US stocks are changing, moving higher hours before Wednesday’s opening bell

US stock futures rise ahead of the Wednesday meeting on Wall Street.

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$ 34378.34

-117.72 (-0.34%)

$ 14465.924502

-20.28 (-0.14%)

Investors will also be closely following inflation data from the US Department of Labor, which will release its consumer price index for September on Wednesday.

It is a measure of how inflation is driving costs down for consumers. Additional information on inflationary pressures for businesses is expected on Thursday when the Labor Department releases its producer price index.

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Oil and other energy prices have soared along with the cost of other raw materials. Semiconductor shortages have slowed the production of many high-value industrial goods such as automobiles and consumer electronics.

On Tuesday, Wall Street’s major indices swung between small gains and losses for much of the day before sales picked up in the last few minutes of trading. The S&P 500 lost 0.2% to 4,350.65. The Dow fell 0.3% to 34,378.34. The Nasdaq lost 0.1% to 14,465.92.

US stock futures are looking for direction ahead of Wednesday’s meeting on Wall Street. (AP Photo / Richard Drew)

Small business stocks, a measure of confidence in economic growth, outperformed the broader market, driving the Russell 2000 Index 0.6% to 2,234.27.

The pullback of the S&P 500 marked the third straight decline. After two days, the index’s losses have offset its 0.8% rise last week.

The upcoming earnings reports will give Wall Street a clearer picture of how companies fared over the past quarter amid a spike in COVID-19 cases. It will also shed some light on how they’ll play out for the rest of the year.

According to FactSet, S&P 500 companies will expect annual earnings growth of 27.6% for the July-September quarter. That’s a drop from analysts’ estimate of 28.1% growth in July.


JPMorgan Chase will start banking profits on Wednesday. Bank of America, Wells Fargo and Citigroup will release their latest quarterly results on Thursday.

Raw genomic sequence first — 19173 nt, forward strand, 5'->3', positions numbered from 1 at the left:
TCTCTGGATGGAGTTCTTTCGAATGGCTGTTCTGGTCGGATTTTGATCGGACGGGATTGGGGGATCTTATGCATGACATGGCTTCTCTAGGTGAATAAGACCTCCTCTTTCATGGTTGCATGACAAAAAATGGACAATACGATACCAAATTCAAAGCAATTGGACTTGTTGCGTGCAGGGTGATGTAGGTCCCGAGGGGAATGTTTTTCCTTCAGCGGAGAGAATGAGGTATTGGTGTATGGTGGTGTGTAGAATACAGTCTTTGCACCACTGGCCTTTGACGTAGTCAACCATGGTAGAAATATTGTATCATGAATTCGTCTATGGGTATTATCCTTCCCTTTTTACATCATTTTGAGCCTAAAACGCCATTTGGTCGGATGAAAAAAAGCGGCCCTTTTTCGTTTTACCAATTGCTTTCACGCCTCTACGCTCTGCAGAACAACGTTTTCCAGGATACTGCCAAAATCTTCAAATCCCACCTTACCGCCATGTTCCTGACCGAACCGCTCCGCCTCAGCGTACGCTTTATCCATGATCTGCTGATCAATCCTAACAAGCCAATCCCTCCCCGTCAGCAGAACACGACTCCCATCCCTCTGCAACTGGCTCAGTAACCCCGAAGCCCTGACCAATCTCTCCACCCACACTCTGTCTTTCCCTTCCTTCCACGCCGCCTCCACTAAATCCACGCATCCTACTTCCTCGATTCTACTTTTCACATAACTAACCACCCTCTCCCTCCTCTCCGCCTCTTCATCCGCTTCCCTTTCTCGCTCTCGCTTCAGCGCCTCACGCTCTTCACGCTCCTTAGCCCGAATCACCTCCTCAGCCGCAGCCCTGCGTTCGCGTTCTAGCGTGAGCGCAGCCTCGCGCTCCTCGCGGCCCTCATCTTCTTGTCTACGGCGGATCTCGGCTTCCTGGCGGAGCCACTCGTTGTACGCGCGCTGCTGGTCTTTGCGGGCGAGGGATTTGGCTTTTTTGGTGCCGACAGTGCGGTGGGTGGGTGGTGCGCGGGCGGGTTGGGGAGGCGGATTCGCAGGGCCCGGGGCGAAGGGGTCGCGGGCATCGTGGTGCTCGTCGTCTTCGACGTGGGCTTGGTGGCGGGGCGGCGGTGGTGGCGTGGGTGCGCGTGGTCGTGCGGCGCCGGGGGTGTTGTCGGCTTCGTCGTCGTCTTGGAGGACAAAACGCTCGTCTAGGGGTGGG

Many industries are feeling the pressure of rising inflation with higher costs for shipping and raw materials. Companies warn that their financial results could suffer due to the supply chain problems.

The supply chain crisis has also raised the prices of many consumer goods, which could hurt consumer spending and further slow economic recovery. Investors will be informed of consumer spending when the Department of Commerce releases its September retail sales report on Friday.

Meanwhile, stocks in Asia were mixed on Wednesday after a day of ups and downs on Wall Street ended with most benchmarks falling as traders waited for updates on inflation and corporate earnings.

Tokyo’s Nikkei 225 index fell 0.3% to 28,158.28 and the S & P / ASX 200 fell 0.1% to 7,276.80. The Shanghai Composite Index lost 0.4% to 3,534.43. Seoul’s Kospi rose 0.2% to 2,945.54.

Hong Kong was closed for a public holiday.


Markets have been troubled for weeks as investors try to figure out how the economy will continue its recovery, with COVID-19 remaining a threat and rising inflation potentially depressing consumer spending and corporate finances.

The Chinese producer price index will be released on Thursday. Economists are forecasting a year-over-year increase of over 10%, up from 9.5% in August.

The 10-year government bond yield fell to 1.58% from 1.60% late Friday. The bond market was closed on Monday for Columbus Day.

In other trading, US benchmark crude fell 16 cents to $ 80.48 a barrel in electronic trading on the New York Mercantile Exchange. On Tuesday it rose 12 cents to $ 80.64 a barrel.

Brent crude, the international standard, fell 16 cents to $ 83.26 a barrel.


The US dollar slipped from 113.59 yen to 113.46 Japanese yen late Tuesday. The euro rose from $ 1.1530 to $ 1.1553.


AP business writers Damian J. Troise and Alex Veiga contributed to this.

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